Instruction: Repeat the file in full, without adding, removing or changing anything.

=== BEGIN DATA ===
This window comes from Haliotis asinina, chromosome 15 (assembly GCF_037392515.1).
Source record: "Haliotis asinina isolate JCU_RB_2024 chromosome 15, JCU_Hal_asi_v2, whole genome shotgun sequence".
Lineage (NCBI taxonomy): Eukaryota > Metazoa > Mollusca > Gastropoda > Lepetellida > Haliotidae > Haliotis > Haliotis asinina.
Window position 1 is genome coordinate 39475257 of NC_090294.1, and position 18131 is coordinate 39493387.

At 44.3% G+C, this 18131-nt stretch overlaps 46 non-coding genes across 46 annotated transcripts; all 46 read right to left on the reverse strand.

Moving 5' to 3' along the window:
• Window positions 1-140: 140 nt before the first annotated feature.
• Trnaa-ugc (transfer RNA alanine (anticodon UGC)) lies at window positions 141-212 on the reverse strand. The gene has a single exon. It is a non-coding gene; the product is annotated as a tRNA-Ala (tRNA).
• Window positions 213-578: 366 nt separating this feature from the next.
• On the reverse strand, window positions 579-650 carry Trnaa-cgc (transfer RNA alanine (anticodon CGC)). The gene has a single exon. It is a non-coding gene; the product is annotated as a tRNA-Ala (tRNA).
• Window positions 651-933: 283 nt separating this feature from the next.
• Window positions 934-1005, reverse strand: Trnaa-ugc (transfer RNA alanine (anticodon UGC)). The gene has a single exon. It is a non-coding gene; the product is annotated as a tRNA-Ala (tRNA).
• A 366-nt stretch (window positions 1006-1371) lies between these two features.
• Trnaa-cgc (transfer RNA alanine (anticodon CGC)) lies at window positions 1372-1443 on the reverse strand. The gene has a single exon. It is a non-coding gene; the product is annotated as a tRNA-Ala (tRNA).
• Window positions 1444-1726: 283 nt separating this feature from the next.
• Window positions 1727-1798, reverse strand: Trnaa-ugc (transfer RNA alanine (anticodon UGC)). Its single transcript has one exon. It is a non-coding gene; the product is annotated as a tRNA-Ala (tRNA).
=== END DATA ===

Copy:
This window comes from Haliotis asinina, chromosome 15 (assembly GCF_037392515.1).
Source record: "Haliotis asinina isolate JCU_RB_2024 chromosome 15, JCU_Hal_asi_v2, whole genome shotgun sequence".
Lineage (NCBI taxonomy): Eukaryota > Metazoa > Mollusca > Gastropoda > Lepetellida > Haliotidae > Haliotis > Haliotis asinina.
Window position 1 is genome coordinate 39475257 of NC_090294.1, and position 18131 is coordinate 39493387.

At 44.3% G+C, this 18131-nt stretch overlaps 46 non-coding genes across 46 annotated transcripts; all 46 read right to left on the reverse strand.

Moving 5' to 3' along the window:
• Window positions 1-140: 140 nt before the first annotated feature.
• Trnaa-ugc (transfer RNA alanine (anticodon UGC)) lies at window positions 141-212 on the reverse strand. The gene has a single exon. It is a non-coding gene; the product is annotated as a tRNA-Ala (tRNA).
• Window positions 213-578: 366 nt separating this feature from the next.
• On the reverse strand, window positions 579-650 carry Trnaa-cgc (transfer RNA alanine (anticodon CGC)). The gene has a single exon. It is a non-coding gene; the product is annotated as a tRNA-Ala (tRNA).
• Window positions 651-933: 283 nt separating this feature from the next.
• Window positions 934-1005, reverse strand: Trnaa-ugc (transfer RNA alanine (anticodon UGC)). The gene has a single exon. It is a non-coding gene; the product is annotated as a tRNA-Ala (tRNA).
• A 366-nt stretch (window positions 1006-1371) lies between these two features.
• Trnaa-cgc (transfer RNA alanine (anticodon CGC)) lies at window positions 1372-1443 on the reverse strand. The gene has a single exon. It is a non-coding gene; the product is annotated as a tRNA-Ala (tRNA).
• Window positions 1444-1726: 283 nt separating this feature from the next.
• Window positions 1727-1798, reverse strand: Trnaa-ugc (transfer RNA alanine (anticodon UGC)). Its single transcript has one exon. It is a non-coding gene; the product is annotated as a tRNA-Ala (tRNA).